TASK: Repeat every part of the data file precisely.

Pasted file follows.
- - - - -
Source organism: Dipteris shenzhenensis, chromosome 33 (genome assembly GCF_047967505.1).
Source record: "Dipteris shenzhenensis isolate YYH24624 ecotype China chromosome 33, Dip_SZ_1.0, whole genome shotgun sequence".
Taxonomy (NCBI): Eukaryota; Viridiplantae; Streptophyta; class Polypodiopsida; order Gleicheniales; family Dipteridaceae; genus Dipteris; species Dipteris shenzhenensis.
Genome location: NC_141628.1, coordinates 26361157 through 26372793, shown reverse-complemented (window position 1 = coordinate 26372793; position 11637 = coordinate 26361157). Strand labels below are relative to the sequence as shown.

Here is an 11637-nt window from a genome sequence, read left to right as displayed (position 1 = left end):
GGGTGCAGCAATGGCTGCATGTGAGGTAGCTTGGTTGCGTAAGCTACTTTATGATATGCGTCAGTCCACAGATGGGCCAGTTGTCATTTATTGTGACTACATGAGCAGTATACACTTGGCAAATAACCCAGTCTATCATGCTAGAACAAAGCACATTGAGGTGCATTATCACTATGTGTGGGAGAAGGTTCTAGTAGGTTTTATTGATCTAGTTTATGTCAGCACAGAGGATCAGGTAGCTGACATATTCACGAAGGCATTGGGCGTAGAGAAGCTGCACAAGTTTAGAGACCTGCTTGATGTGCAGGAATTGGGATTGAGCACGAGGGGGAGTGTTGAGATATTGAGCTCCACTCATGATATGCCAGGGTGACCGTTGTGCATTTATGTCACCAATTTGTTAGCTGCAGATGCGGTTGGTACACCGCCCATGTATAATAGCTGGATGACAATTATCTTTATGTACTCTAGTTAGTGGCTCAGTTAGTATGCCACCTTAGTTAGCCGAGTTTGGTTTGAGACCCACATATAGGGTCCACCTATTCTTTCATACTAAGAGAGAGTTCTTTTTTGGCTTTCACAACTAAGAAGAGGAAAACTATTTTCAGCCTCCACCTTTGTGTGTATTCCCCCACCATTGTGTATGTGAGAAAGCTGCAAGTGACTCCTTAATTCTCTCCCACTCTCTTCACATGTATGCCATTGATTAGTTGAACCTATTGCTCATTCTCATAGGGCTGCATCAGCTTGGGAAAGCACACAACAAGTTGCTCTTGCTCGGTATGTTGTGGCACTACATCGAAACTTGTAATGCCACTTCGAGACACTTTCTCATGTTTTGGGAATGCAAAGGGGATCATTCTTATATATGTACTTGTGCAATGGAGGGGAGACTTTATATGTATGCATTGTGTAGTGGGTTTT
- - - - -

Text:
Source organism: Dipteris shenzhenensis, chromosome 33 (genome assembly GCF_047967505.1).
Source record: "Dipteris shenzhenensis isolate YYH24624 ecotype China chromosome 33, Dip_SZ_1.0, whole genome shotgun sequence".
Taxonomy (NCBI): Eukaryota; Viridiplantae; Streptophyta; class Polypodiopsida; order Gleicheniales; family Dipteridaceae; genus Dipteris; species Dipteris shenzhenensis.
Genome location: NC_141628.1, coordinates 26361157 through 26372793, shown reverse-complemented (window position 1 = coordinate 26372793; position 11637 = coordinate 26361157). Strand labels below are relative to the sequence as shown.

Here is an 11637-nt window from a genome sequence, read left to right as displayed (position 1 = left end):
GGGTGCAGCAATGGCTGCATGTGAGGTAGCTTGGTTGCGTAAGCTACTTTATGATATGCGTCAGTCCACAGATGGGCCAGTTGTCATTTATTGTGACTACATGAGCAGTATACACTTGGCAAATAACCCAGTCTATCATGCTAGAACAAAGCACATTGAGGTGCATTATCACTATGTGTGGGAGAAGGTTCTAGTAGGTTTTATTGATCTAGTTTATGTCAGCACAGAGGATCAGGTAGCTGACATATTCACGAAGGCATTGGGCGTAGAGAAGCTGCACAAGTTTAGAGACCTGCTTGATGTGCAGGAATTGGGATTGAGCACGAGGGGGAGTGTTGAGATATTGAGCTCCACTCATGATATGCCAGGGTGACCGTTGTGCATTTATGTCACCAATTTGTTAGCTGCAGATGCGGTTGGTACACCGCCCATGTATAATAGCTGGATGACAATTATCTTTATGTACTCTAGTTAGTGGCTCAGTTAGTATGCCACCTTAGTTAGCCGAGTTTGGTTTGAGACCCACATATAGGGTCCACCTATTCTTTCATACTAAGAGAGAGTTCTTTTTTGGCTTTCACAACTAAGAAGAGGAAAACTATTTTCAGCCTCCACCTTTGTGTGTATTCCCCCACCATTGTGTATGTGAGAAAGCTGCAAGTGACTCCTTAATTCTCTCCCACTCTCTTCACATGTATGCCATTGATTAGTTGAACCTATTGCTCATTCTCATAGGGCTGCATCAGCTTGGGAAAGCACACAACAAGTTGCTCTTGCTCGGTATGTTGTGGCACTACATCGAAACTTGTAATGCCACTTCGAGACACTTTCTCATGTTTTGGGAATGCAAAGGGGATCATTCTTATATATGTACTTGTGCAATGGAGGGGAGACTTTATATGTATGCATTGTGTAGTGGGTTTT